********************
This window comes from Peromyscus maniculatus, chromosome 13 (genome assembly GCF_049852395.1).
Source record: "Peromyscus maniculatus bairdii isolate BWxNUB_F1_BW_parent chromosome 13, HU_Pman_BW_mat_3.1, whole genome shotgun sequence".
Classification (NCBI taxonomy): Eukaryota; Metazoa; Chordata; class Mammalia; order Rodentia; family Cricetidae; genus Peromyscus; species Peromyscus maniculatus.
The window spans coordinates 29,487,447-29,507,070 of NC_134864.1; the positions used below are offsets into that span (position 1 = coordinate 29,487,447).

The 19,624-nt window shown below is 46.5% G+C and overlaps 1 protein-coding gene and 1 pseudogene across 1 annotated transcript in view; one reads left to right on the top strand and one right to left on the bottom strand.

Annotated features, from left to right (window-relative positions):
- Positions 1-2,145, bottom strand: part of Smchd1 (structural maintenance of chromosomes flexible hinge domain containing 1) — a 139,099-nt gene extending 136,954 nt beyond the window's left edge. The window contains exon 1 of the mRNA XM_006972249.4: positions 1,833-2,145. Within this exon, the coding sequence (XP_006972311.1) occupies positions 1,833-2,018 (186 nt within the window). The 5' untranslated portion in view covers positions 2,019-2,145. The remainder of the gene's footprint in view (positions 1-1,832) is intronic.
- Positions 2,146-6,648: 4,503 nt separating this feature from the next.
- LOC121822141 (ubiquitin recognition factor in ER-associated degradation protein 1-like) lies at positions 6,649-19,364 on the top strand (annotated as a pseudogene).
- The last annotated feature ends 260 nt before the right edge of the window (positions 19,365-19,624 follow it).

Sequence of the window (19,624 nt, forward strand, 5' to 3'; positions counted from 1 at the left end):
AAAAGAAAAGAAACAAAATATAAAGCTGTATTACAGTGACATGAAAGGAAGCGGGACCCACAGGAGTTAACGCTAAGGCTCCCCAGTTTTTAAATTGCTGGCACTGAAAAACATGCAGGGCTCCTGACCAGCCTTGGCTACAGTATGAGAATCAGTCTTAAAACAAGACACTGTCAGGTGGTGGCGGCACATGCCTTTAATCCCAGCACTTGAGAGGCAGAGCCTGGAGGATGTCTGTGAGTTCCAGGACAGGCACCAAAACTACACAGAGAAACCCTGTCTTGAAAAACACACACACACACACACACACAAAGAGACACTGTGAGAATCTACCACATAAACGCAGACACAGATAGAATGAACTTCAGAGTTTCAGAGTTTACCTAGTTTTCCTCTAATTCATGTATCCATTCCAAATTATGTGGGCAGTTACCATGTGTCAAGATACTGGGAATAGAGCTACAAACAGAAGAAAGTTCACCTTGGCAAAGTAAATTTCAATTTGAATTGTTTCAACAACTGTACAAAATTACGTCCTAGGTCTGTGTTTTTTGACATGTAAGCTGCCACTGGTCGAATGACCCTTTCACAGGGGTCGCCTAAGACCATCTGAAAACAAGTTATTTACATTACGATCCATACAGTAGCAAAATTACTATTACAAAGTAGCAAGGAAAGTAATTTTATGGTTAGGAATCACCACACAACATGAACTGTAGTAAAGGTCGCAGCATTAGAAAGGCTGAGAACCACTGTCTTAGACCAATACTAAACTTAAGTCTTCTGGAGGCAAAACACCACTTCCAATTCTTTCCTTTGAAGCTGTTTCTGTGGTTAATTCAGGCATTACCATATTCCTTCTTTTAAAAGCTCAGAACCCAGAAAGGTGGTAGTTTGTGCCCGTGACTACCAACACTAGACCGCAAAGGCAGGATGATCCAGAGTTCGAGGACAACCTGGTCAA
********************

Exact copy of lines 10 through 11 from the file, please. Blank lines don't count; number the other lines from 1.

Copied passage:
- The last annotated feature ends 260 nt before the right edge of the window (positions 19,365-19,624 follow it).

Sequence of the window (19,624 nt, forward strand, 5' to 3'; positions counted from 1 at the left end):